Authorities have lifted an evacuation order for nearly 200,000 California residents who live below the crippled Oroville Dam that threatened to collapse and cause catastrophic flooding.
But Butte County Sheriff Kory Honea warned on Tuesday that residents should stay prepared in case the situation changes.
He said the water level at the lake behind Oroville Dam, the US's tallest dam, is now low enough to cope with a storm that is due over the next few days.
The National Weather Service's Sacramento office said heavy rain will fall in the area on Wednesday and Thursday morning, with two to four inches in the foothills and mountains.
But the storm is looking colder than first thought, meaning lower snow levels and less run-off into Sierra reservoirs than the storms last week.
The Latest: Nearly 200,000 dam evacuees in California allowed to go home. https://t.co/ssSfrz6WZa— The Associated Press (@AP) February 14, 2017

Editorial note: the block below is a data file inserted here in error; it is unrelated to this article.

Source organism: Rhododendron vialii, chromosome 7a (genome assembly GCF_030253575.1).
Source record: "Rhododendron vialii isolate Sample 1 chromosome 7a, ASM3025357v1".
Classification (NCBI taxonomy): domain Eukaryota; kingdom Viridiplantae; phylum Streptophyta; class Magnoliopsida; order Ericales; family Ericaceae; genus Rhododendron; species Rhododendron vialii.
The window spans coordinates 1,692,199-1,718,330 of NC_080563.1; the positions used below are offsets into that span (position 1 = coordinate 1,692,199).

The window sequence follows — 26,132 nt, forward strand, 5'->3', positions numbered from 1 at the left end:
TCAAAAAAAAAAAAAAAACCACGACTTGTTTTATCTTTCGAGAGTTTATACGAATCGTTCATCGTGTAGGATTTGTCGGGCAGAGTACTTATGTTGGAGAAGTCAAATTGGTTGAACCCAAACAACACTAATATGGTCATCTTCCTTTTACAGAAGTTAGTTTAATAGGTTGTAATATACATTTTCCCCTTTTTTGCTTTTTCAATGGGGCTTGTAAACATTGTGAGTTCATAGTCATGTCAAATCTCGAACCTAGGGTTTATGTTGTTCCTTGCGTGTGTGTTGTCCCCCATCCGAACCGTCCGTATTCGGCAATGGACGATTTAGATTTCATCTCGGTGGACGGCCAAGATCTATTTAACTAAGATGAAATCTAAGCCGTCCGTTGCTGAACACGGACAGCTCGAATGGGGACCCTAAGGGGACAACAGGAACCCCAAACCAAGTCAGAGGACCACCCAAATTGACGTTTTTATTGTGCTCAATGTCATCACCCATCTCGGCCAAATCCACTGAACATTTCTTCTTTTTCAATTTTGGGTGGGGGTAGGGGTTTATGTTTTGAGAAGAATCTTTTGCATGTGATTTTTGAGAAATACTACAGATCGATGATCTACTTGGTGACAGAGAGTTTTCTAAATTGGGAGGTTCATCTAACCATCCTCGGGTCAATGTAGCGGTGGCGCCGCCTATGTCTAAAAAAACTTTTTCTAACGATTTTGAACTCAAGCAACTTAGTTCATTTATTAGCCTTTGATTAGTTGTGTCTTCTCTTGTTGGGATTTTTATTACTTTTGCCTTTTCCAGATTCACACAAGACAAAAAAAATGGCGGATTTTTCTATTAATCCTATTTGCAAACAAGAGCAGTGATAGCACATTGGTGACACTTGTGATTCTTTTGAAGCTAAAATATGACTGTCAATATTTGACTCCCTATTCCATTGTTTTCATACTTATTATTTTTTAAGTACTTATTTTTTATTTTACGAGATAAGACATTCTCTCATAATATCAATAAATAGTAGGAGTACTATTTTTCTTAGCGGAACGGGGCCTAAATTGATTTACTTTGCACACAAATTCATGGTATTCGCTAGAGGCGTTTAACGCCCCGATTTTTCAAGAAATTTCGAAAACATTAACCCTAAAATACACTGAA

Crews have been working around the clock to repair the dam's damaged spillway.
A California dam inspector said authorities may never know the exact cause of the earth and concrete blow-outs below the dam.
Eric Holland, of the state Department of Water Resources' dam-safety division, said any of a number of different problems could have caused the spillway troubles. Holland said authorities often never discover in these cases what exactly happened, because flood water has washed out everything at the scene.
Authorities ordered mass evacuations on Sunday for everyone living below the lake out of concern that the spillway could fail and send a 30ft wall of water downstream.
White House spokesman Sean Spicer said President Donald Trump is keeping a "close eye" on the public safety crisis caused by the damaged dam.